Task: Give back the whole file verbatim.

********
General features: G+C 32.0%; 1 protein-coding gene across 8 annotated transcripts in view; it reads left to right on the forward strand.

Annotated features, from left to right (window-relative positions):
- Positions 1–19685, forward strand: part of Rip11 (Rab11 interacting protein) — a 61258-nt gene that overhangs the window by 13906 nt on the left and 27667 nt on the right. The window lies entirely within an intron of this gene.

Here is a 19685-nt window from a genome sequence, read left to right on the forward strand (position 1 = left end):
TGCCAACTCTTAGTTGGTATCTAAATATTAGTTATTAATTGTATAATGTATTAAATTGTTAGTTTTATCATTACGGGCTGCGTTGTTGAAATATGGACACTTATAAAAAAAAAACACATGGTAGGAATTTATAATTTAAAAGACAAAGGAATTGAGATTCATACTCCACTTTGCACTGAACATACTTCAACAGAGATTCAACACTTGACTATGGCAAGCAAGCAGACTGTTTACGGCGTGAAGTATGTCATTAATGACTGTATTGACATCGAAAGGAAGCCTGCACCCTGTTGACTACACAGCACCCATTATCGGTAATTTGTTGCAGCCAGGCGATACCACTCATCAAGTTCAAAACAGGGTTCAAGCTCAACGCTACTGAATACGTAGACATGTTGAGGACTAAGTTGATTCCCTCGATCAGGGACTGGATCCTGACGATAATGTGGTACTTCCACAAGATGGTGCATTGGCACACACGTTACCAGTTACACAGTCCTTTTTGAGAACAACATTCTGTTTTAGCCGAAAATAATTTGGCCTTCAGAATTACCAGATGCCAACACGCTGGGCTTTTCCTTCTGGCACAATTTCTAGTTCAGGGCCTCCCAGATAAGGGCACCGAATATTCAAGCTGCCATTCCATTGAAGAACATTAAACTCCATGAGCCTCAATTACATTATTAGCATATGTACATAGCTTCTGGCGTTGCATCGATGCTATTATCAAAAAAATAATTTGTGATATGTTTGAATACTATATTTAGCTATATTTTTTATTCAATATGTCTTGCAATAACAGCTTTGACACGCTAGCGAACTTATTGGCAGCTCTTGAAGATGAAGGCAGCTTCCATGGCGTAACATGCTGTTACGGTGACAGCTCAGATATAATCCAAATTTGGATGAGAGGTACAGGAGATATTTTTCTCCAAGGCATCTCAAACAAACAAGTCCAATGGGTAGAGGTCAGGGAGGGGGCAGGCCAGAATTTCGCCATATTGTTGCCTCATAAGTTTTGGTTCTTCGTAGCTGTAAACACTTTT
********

General features: G+C 32.0%; 1 protein-coding gene across 8 annotated transcripts in view; it reads left to right on the forward strand.

Annotated features, from left to right (window-relative positions):
- Positions 1–19685, forward strand: part of Rip11 (Rab11 interacting protein) — a 61258-nt gene that overhangs the window by 13906 nt on the left and 27667 nt on the right. The window lies entirely within an intron of this gene.

Here is a 19685-nt window from a genome sequence, read left to right on the forward strand (position 1 = left end):
TGCCAACTCTTAGTTGGTATCTAAATATTAGTTATTAATTGTATAATGTATTAAATTGTTAGTTTTATCATTACGGGCTGCGTTGTTGAAATATGGACACTTATAAAAAAAAAACACATGGTAGGAATTTATAATTTAAAAGACAAAGGAATTGAGATTCATACTCCACTTTGCACTGAACATACTTCAACAGAGATTCAACACTTGACTATGGCAAGCAAGCAGACTGTTTACGGCGTGAAGTATGTCATTAATGACTGTATTGACATCGAAAGGAAGCCTGCACCCTGTTGACTACACAGCACCCATTATCGGTAATTTGTTGCAGCCAGGCGATACCACTCATCAAGTTCAAAACAGGGTTCAAGCTCAACGCTACTGAATACGTAGACATGTTGAGGACTAAGTTGATTCCCTCGATCAGGGACTGGATCCTGACGATAATGTGGTACTTCCACAAGATGGTGCATTGGCACACACGTTACCAGTTACACAGTCCTTTTTGAGAACAACATTCTGTTTTAGCCGAAAATAATTTGGCCTTCAGAATTACCAGATGCCAACACGCTGGGCTTTTCCTTCTGGCACAATTTCTAGTTCAGGGCCTCCCAGATAAGGGCACCGAATATTCAAGCTGCCATTCCATTGAAGAACATTAAACTCCATGAGCCTCAATTACATTATTAGCATATGTACATAGCTTCTGGCGTTGCATCGATGCTATTATCAAAAAAATAATTTGTGATATGTTTGAATACTATATTTAGCTATATTTTTTATTCAATATGTCTTGCAATAACAGCTTTGACACGCTAGCGAACTTATTGGCAGCTCTTGAAGATGAAGGCAGCTTCCATGGCGTAACATGCTGTTACGGTGACAGCTCAGATATAATCCAAATTTGGATGAGAGGTACAGGAGATATTTTTCTCCAAGGCATCTCAAACAAACAAGTCCAATGGGTAGAGGTCAGGGAGGGGGCAGGCCAGAATTTCGCCATATTGTTGCCTCATAAGTTTTGGTTCTTCGTAGCTGTAAACACTTTT